The Amazing Work of Itsuki Ogihara
I walked into Projects Gallery the other day to deliver some of my artwork, as they are taking my work to a couple of fairs in Miami this weekend, and hanging was their "Paper" show.
The show opens today, which is First Friday for Philly galleries, with an opening reception from 6-9PM. The exhibition continues through December 20th. I have a few pieces in that show, so I wasn't really planning to write anything about it.
But when you first walk into the gallery you see this:
The work all the way on that far wall, seemingly a sort of artist wallpaper at first sight, is one of the most amazing conceptual pieces with a powerful delivery mechanism and one of the most innovative and intelligent works of art that I have ever seen.
Itsuki Ogihara. Population Series. 17”H x 17”W. Digital prints
Like all of you, I was initially fooled by the subject matter macro visual, and it wasn't until I zoomed in and understood what I was seeing, that this young Japanese-born artist (and a student at UPenn I believe) struck me with the powerful punch of that ellusive artistic goal: something new.
Itsuki Ogihara is her name, and this is her latest project (see earlier projects here) and after I describe it for you, I think you will see why I came away so impressed.
Each one of those 17" x 17" digital prints represents an American city. Each "city" has a different design.
Ogihara has taken data from the US Census to determine that city's racial and ethnic demographics, and using an artistic algorithm, she then designs each print to represent that city. The macro design in each city is made up of 100 tiny silhouetted figures in various poses and activities. As an example, in the Salt Lake City print, there are 83 white silhouettes, 2 black, and so on to describe that city's racial and ethnic make-up.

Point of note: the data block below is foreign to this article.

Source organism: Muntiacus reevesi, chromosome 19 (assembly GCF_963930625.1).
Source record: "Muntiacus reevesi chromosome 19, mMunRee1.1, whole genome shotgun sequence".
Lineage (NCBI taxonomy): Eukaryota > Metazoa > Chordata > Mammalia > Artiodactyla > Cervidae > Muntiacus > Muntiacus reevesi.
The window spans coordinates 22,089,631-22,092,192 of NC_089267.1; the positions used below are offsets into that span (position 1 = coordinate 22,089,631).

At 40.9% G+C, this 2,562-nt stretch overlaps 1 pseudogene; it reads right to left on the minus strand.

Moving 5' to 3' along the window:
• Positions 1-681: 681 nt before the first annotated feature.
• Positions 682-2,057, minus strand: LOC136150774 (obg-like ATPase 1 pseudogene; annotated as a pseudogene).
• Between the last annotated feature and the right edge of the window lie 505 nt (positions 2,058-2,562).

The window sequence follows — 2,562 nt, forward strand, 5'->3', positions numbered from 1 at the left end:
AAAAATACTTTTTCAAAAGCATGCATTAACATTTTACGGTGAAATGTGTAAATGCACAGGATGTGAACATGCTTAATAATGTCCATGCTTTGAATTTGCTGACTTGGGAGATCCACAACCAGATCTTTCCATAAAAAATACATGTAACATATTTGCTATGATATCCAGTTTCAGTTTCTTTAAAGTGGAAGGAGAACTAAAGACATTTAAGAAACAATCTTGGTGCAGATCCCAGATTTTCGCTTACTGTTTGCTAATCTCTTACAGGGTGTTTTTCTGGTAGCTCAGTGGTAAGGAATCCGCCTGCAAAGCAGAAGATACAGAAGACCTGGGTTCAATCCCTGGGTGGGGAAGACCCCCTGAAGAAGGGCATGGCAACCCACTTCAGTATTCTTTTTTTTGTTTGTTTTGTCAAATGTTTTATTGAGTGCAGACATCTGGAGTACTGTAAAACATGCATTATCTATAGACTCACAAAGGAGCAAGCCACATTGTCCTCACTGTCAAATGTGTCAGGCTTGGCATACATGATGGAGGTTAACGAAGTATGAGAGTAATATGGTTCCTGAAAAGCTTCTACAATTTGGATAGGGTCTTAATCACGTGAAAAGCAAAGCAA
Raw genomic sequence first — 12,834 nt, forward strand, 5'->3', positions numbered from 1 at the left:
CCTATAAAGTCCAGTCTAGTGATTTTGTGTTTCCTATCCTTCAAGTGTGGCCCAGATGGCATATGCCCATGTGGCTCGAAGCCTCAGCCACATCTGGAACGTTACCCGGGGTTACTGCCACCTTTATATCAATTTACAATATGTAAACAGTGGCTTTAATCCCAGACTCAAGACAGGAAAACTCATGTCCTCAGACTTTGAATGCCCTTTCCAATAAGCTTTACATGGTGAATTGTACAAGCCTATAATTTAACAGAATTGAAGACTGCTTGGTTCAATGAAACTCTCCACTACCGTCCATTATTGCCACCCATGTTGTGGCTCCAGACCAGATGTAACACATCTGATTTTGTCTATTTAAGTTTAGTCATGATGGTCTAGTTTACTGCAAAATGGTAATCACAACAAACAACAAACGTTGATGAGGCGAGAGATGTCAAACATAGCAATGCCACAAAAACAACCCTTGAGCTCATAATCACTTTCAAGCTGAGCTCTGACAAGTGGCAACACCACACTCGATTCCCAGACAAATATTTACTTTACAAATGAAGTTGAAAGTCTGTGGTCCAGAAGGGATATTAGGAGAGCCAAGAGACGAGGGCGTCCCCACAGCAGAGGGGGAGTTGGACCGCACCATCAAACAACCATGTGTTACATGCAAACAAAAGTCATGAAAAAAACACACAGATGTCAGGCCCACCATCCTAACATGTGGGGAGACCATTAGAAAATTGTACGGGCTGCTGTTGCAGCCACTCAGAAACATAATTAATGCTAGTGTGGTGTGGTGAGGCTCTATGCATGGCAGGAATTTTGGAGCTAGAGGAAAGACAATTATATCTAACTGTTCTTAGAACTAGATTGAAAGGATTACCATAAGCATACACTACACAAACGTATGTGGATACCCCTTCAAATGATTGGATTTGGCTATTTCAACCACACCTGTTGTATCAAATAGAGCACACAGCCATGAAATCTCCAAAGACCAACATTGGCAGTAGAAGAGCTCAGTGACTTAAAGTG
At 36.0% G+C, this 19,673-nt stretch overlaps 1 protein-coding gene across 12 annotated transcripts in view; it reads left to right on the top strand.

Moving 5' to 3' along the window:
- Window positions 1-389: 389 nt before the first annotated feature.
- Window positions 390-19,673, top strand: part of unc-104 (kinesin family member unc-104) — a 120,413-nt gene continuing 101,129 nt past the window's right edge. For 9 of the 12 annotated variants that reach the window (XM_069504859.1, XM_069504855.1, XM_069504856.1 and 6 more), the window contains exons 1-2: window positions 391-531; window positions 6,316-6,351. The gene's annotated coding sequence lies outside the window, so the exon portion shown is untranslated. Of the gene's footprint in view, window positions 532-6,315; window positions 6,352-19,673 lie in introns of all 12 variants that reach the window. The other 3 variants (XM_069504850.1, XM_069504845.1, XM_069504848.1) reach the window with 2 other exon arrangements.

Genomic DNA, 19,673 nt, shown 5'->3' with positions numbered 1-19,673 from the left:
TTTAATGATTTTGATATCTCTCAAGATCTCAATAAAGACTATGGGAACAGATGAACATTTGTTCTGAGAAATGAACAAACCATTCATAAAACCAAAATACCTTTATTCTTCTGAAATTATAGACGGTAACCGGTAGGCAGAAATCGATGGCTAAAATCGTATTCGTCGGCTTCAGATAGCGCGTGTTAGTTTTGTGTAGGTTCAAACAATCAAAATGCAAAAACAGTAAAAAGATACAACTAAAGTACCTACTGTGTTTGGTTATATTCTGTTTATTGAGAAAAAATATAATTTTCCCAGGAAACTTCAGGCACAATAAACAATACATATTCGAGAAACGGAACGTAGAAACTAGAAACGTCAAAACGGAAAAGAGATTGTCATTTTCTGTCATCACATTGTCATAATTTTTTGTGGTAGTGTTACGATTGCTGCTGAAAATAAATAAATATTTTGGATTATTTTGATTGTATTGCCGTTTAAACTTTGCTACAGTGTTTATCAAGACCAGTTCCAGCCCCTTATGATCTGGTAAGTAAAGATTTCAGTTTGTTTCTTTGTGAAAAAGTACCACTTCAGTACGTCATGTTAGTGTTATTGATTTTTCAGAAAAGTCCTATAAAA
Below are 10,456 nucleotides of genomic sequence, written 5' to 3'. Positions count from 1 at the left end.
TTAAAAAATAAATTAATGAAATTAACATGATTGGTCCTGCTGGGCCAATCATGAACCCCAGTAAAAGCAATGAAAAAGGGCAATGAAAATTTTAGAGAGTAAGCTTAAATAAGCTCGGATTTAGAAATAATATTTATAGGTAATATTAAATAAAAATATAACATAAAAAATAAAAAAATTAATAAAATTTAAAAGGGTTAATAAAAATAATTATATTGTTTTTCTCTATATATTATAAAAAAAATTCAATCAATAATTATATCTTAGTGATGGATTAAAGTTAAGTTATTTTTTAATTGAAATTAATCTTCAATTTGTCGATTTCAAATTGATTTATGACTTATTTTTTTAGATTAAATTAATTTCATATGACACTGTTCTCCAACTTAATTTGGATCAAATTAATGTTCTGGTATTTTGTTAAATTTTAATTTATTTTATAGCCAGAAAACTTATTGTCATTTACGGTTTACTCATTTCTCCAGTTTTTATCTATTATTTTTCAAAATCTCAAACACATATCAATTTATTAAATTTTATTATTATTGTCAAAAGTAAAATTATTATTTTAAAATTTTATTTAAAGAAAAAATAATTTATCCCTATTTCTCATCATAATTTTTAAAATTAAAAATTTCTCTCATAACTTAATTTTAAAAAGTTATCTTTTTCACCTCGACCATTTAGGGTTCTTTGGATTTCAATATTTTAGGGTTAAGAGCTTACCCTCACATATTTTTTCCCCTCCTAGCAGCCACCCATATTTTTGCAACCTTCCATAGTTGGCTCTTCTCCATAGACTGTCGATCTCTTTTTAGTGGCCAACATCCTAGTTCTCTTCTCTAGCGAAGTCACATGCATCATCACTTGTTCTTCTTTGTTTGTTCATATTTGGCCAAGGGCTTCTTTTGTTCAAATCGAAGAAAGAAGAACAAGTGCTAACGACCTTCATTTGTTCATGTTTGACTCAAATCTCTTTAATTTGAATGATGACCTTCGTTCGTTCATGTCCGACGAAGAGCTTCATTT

Pretty interesting so far. And then when you study each figure, you realize that they are each individuals. That's right, each individual figure is a separate and distinct image on its own.
What she has done is actually taken hundreds of portraits of people; real people and real photographs, and shrunk them down to the tiny size seen in the prints, and then colored them to represent each race (white for Caucasians, black for African-American, red for Native Americans and yellow for Asians) and one ethnicity (brown for Latinos).
It is such a labor intensive endeavor that it leaves me tired just to think of it. And it is also one of the rare conceptual ideas where the art actually delivers on a par with the idea or wall text about the concept.
Itsuki Ogihara's demographic wallpaper is an unexpected treat delivered in a superbly professional and unique delivery mechanism, which employs concepts of mass production generalization to delve deep into our shared consciousness about race and ethnicity and art.
I see great things in the future of this young artist.